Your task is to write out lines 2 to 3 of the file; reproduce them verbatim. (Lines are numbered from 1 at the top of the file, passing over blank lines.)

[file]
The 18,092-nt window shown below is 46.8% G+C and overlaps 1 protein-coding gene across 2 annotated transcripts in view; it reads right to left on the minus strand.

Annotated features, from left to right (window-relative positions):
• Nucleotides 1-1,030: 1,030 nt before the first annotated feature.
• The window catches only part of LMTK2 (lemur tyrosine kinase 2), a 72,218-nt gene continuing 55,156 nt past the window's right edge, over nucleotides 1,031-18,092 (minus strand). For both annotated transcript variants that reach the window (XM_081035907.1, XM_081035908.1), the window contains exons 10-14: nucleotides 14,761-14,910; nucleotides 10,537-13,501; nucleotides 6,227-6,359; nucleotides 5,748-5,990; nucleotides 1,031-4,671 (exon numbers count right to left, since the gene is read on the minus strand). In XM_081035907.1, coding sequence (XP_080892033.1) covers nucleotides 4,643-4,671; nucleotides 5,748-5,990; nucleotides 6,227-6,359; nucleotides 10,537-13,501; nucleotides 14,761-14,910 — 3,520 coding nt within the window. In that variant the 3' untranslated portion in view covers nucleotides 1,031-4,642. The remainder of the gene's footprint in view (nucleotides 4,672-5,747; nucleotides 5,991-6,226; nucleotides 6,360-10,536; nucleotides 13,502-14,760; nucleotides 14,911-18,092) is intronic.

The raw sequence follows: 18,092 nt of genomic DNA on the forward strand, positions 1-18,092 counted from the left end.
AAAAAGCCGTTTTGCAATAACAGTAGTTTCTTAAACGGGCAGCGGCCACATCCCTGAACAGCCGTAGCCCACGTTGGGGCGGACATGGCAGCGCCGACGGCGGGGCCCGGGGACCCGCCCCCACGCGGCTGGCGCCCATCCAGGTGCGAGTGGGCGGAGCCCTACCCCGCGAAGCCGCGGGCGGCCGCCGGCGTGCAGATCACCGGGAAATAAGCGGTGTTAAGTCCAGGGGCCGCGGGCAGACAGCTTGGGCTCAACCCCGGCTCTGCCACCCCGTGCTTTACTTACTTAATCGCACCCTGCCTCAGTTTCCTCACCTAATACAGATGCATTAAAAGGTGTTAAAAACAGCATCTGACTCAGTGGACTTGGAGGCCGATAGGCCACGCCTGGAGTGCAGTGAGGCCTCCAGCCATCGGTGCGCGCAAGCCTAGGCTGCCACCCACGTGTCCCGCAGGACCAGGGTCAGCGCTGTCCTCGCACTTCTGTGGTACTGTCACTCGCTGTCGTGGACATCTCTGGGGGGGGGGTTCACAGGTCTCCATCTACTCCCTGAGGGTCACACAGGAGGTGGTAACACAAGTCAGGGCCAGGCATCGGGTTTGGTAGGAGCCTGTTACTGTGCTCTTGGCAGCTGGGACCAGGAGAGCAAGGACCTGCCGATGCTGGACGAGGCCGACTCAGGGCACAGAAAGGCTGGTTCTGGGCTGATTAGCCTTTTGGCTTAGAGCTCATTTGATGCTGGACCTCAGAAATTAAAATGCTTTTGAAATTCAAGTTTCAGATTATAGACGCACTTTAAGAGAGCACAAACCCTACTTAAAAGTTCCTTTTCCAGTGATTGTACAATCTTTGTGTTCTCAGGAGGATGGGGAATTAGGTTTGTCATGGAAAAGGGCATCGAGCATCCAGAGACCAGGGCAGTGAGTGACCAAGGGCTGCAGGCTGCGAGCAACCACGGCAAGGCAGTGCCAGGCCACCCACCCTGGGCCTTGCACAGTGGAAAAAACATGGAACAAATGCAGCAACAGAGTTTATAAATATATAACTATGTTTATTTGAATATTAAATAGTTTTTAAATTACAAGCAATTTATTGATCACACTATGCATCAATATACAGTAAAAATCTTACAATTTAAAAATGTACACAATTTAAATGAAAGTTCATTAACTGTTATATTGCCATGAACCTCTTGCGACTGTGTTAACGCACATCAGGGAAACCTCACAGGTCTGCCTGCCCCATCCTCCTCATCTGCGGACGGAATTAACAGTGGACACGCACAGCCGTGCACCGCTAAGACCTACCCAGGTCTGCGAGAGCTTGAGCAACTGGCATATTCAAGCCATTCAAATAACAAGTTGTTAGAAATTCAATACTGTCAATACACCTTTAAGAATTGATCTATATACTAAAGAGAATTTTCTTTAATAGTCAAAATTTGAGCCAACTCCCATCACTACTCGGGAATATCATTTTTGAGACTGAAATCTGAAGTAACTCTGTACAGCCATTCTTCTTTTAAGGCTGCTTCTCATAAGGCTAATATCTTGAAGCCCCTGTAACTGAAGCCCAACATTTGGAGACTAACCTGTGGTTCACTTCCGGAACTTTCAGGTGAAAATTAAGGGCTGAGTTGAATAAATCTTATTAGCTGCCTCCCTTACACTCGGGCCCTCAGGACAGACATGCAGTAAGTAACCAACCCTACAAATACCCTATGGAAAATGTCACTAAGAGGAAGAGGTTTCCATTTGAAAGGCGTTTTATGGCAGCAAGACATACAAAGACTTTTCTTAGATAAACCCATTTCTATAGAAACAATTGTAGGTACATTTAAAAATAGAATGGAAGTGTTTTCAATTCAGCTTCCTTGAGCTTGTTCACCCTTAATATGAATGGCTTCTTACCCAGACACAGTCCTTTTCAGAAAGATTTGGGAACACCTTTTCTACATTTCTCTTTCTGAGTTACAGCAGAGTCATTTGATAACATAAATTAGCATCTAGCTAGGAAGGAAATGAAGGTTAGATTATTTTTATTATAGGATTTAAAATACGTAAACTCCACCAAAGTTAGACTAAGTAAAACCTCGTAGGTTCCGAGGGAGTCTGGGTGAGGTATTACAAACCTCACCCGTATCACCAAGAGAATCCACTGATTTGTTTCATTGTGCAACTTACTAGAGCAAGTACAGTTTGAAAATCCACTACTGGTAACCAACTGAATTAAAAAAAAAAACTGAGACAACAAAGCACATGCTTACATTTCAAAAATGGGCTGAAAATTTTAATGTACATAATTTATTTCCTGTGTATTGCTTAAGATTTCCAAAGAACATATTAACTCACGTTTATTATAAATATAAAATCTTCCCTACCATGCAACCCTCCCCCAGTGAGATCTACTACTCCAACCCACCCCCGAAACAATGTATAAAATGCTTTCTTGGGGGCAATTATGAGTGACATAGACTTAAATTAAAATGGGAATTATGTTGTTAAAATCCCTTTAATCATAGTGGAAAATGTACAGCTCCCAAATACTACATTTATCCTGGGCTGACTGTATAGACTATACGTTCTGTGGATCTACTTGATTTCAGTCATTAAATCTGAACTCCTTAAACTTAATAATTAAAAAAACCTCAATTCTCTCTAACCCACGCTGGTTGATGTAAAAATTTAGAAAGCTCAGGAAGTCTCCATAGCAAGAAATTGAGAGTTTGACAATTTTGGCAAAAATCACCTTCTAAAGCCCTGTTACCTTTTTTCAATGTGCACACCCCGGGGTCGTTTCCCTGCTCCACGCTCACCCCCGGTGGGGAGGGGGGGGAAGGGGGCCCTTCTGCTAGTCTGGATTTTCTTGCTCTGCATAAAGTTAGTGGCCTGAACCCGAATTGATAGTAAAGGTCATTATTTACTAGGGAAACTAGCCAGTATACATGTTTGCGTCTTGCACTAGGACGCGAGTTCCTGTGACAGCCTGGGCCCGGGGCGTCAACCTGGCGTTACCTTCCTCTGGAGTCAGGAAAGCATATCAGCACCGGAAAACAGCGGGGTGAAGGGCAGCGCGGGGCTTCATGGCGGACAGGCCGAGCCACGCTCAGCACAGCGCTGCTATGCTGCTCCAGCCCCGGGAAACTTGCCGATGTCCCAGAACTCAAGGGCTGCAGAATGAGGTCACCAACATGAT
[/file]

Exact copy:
Annotated features, from left to right (window-relative positions):
• Nucleotides 1-1,030: 1,030 nt before the first annotated feature.